At the end of every term for at least the last half-dozen years, I’ve had to take a week (or two—the task probably isn’t done by the end of a single week) and re-teach myself how to read. I start with a novel: something with prose I want to savor, but nothing too twisting or too stylistically pyrotechnic. So neither Henry James nor Thomas Pynchon. Not a collection of short stories, but a novel, something sustained, but only up to about 300 pages. This is the training-wheels book, after all. You don’t want to read War and Peace until you know how to read War and Peace. It needs to be fiction because I need to be able to convince myself to go slowly and savor every word—that every word is (or should be) worth savoring.
The irony in this is, of course, that this material is not fundamentally different from what I read during the terms from which I need time to recover. There’s poetry, of course, during those terms—during the recovery period, I don’t let myself pretend to “read” poetry until I know I can again—and non-fiction. Plenty of non-fiction. Dear God, the piles and piles of critical articles! When my bookshelves finally give way and collapse, it’ll be the damned photocopies that do it. But reading during the term, even in the humanities, is reading as work: reading for volume, reading for speed, reading to find what’s important, reading to find whether it’s important, reading on a deadline. Everything that I’ve learned the hard way about reading has to go out the window. Everything that I’ve tried to convince my handful of students about reading has to go out the window. And then I get to re-learn it, in a crash course, during breaks.
Academic reading, I’ve come to realize, has much in common with the reading I do each morning when I dig through my Google Reader feed. There’s so much there—I’m always, always behind—and I have to go fast and tell with a glance or a few sentences whether I want to keep reading. The sites I know I want to read (like this one) always languish as the starred, “Mark as Unread” items until I can work up the time and energy. Once you start reading to skim, it’s hard to shift gears. I read online articles like I read critical articles during term paper season—or maybe it’s the other way around?—except I can’t hold a pen or pencil up to my laptop’s screen and force myself to slow down and go word-by-word, clause-by-clause until I’m capable of retaining some small bit of it.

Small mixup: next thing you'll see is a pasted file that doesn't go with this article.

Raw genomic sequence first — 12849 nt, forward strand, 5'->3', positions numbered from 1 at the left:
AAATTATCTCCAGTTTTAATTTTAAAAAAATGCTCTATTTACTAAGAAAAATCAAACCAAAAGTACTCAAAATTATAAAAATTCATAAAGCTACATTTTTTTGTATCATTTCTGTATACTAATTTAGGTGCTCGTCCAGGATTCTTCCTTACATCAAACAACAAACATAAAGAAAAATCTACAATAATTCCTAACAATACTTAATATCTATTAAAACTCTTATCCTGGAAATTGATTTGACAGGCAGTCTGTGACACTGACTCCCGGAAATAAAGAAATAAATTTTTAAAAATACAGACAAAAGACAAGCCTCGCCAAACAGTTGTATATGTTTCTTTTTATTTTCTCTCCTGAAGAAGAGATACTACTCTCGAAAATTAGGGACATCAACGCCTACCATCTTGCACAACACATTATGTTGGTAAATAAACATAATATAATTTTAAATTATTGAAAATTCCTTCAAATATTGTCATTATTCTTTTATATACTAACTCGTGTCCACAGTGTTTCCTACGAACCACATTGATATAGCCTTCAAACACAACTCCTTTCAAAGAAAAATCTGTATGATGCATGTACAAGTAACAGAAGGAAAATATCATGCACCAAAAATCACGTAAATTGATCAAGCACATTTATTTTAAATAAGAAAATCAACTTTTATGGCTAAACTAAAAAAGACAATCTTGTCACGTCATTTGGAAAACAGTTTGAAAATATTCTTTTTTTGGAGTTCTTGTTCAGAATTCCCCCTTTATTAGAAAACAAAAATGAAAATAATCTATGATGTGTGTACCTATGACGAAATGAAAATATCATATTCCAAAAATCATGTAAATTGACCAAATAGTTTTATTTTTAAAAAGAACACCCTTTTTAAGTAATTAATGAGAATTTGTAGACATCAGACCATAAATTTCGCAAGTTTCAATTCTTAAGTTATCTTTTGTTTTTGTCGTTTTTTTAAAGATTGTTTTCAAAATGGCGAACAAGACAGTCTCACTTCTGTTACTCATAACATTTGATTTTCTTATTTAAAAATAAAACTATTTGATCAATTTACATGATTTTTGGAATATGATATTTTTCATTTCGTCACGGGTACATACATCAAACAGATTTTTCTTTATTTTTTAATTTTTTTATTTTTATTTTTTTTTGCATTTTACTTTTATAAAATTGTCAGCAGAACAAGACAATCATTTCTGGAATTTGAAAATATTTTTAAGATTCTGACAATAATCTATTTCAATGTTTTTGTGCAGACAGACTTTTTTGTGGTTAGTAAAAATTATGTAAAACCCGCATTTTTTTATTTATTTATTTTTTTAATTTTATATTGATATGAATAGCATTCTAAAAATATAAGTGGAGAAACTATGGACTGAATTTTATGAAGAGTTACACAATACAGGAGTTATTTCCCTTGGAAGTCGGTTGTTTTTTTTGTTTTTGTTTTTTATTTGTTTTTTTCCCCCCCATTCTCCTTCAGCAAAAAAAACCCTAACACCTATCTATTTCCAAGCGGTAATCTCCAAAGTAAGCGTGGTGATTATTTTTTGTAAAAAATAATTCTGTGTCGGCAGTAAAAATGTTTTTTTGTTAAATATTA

Just about everything that Nicholas Carr has written about the perils of digital reading, that is, has been true for my in-term academic reading. I don’t, however, think this is caused by my being a child of the digital era. (I suppose I’m called a “Millenial.”) I know how to read, and can—when I have the time, when the glut of human writing doesn’t seem to bear down on me, every word clamoring at once for my attention.
What’s the similarity between the glow of my Google Reader feed and the piles of library books—printed, of course—that slowly rise into a kind of protective barricade around my desk over the last two months of each semester? It isn’t format, or prose style (there’s good and bad in both), or length, or color displays or layout or the newest site-redesign: just, from what I can tell, that there is so much left to read, and to be read on deadline, whether of the need to write, or the need to read while the ephemeral blog-post is still relevant.
To read a novel, or a poem, I need to slip out of this pressure and into a kind of atemporal idyll—you know, what George Will praises baseball, at its best, for creating. They turn the clock off and replace it with one of their own.
Careful reading, patient reading, pleasurable reading all seem to demand that I let what I read determine the way time seems to pass.
This is what I lose when I try to read too much online, or too much for work. It’s hard, when everything calls to you, to give yourself over to the pleasures of whatever you hold in your hands right now. I can read collections of stories or essays without re-training myself: they make less of a demand on me, in terms of time; if the novel was, as Philip Roth now goes about insisting, the form of an era that passed right around the advent of the internet, then perhaps we’re entering the age of the collection.
I don’t mean this as a complaint, or even a lament. Academic work, even as an undergraduate, has been at least as bad for my ability to truly read as has the internet. (It’s probably been worse.) This is the era of the glut of information, if nothing else—and learning how to navigate that glut to find what’s worthwhile is a skill that, frankly, may become a new sine qua non of reading, the newest component of even a middle-brow taste.
It’s just that sometimes, I like to sit around with only a book, and forget the whole wide world and all its clamor and problems, and forget myself, even, and read.